He decided not to speak further of the finger paints, as he deigned to call them (and would only ever call them such in privacy), with his doctor, who was convinced that it was a side-effect of the medicine Arthur was on prior to reawakening, and announced Arthur's release would be the coming Thursday, not two days away. Just as well, Eames and Cobb were kept in dark about the colors for the time being. Arthur would have to be long gone and his current identity razed before he breathed a word of this to anyone, including them, and delved into research.
On Wednesday morning, Arthur woke with Eames' blue stamped over his palm, and twined between his fingers. It was a struggle to force that hand to participate in normal activities instead of alienating it, for fear that it would wipe away, despite knowing that nothing he had tried could clean the finger paints but time. Surprise and warmth melded together in his chest.
On Thursday the back of his hand only showed traces of blue, as if teased by a mist, but he ignored his disappointment and shuffled into the en suite bathroom to change. Cobb would pick him up soon.
Everything in the room was a shade of off-white, right down to the rim of the mirror. There were no finger paints anywhere but for under Arthur's touch, which started out on the doorknob before he splayed his hand flat beside the sink. His wine red print stood stark against the spiritless counter. It felt like he fixed something, like he made art, something he had never felt so strongly for in all his life. He breathed softly and placed his other hand on the counter top opposite the first print, and lifted it again. It truly felt like a marking of possession. Not in the base, animalistic way, and certainly not for furnishings, but similar to wearing an elegant suit, or decorating a new apartment, or typing in a fresh document.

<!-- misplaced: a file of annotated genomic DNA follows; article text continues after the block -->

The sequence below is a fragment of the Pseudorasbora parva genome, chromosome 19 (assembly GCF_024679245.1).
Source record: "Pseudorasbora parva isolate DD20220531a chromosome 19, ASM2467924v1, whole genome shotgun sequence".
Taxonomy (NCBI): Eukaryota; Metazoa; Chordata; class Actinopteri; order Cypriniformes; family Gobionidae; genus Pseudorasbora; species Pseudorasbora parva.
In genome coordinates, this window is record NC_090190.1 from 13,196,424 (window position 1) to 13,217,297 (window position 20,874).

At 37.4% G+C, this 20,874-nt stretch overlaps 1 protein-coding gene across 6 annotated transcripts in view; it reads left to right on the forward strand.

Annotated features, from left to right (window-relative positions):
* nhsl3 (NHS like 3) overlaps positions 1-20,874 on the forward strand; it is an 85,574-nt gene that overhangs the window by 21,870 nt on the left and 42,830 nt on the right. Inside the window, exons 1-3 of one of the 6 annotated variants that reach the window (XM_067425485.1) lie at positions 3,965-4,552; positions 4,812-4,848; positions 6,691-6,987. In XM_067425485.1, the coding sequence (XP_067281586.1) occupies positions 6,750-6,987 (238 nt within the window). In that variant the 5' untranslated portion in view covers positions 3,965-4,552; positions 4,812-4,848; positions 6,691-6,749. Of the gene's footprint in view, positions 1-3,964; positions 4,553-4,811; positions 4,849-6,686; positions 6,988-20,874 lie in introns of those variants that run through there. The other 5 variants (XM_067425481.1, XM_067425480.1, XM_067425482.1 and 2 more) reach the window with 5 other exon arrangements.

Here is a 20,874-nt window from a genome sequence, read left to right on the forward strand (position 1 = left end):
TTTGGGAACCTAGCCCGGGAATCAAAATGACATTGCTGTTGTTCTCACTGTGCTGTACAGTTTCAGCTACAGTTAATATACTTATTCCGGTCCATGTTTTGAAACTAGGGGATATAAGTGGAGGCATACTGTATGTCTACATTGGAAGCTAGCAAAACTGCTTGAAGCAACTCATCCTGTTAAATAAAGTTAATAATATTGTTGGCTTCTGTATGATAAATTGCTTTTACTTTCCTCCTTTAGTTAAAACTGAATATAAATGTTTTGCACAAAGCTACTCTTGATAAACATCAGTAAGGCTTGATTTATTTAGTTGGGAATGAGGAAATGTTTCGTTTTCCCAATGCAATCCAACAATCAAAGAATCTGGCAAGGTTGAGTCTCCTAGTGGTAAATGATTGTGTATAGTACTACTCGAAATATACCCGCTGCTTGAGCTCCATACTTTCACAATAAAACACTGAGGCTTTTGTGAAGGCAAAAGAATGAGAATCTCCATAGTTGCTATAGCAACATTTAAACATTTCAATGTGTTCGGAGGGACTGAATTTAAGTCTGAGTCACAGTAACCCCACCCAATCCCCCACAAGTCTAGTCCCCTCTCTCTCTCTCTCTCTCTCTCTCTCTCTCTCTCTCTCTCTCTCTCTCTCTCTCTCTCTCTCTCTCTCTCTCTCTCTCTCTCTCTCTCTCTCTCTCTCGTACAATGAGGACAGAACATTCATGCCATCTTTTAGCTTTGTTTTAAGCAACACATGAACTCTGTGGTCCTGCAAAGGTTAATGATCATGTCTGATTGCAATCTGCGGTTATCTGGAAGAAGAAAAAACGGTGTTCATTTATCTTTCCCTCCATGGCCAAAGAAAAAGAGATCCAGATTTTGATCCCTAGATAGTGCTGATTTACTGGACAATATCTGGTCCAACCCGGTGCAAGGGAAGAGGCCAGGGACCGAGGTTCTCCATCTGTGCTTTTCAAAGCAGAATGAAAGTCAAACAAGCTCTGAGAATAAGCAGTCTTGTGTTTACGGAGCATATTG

Arthur huffed at his assessment, but patted another mark over the light switch, with the switches wedging between his fingers. Then he rubbed his other hand in an arc over the door, and swept red waves over the back wall. The ridiculousness of the whole thing, by Arthurian standards, made him snort. He was often so straight faced that allowing seriousness to fall by the wayside was something to be done in private, and was forgiven because of its rarity.
He dressed after that, and as he folded his patient's gown, he glanced in the mirror and stiffened up in shock, for across his right temple stroked a smooth swath of Eames blue, wide and somewhat uneven, like it was brushed back and forth and back again still. It curved up enough to dust his hairline. Arthur angled his head - fingerprints dotted behind his chin as well.
Arthur did not flush, but the warmth that filled him each morning when he saw Eames' marks flooded back in. He almost couldn't believe his own reaction, but Eames was the only person who had ever consistently defied Arthur's preconceptions, so he couldn't actually feel sour about the situation. He knew he had it coming from day twenty-two, which, considering his first impression of Eames, was quite soon.
Arthur remained fixated on Eames' marks until there was a knock on the door, and the doctor called him out for final instructions.
He wondered where Mr. Eames was staying. He could use some help looking into the finger paints - or so he reasoned with himself.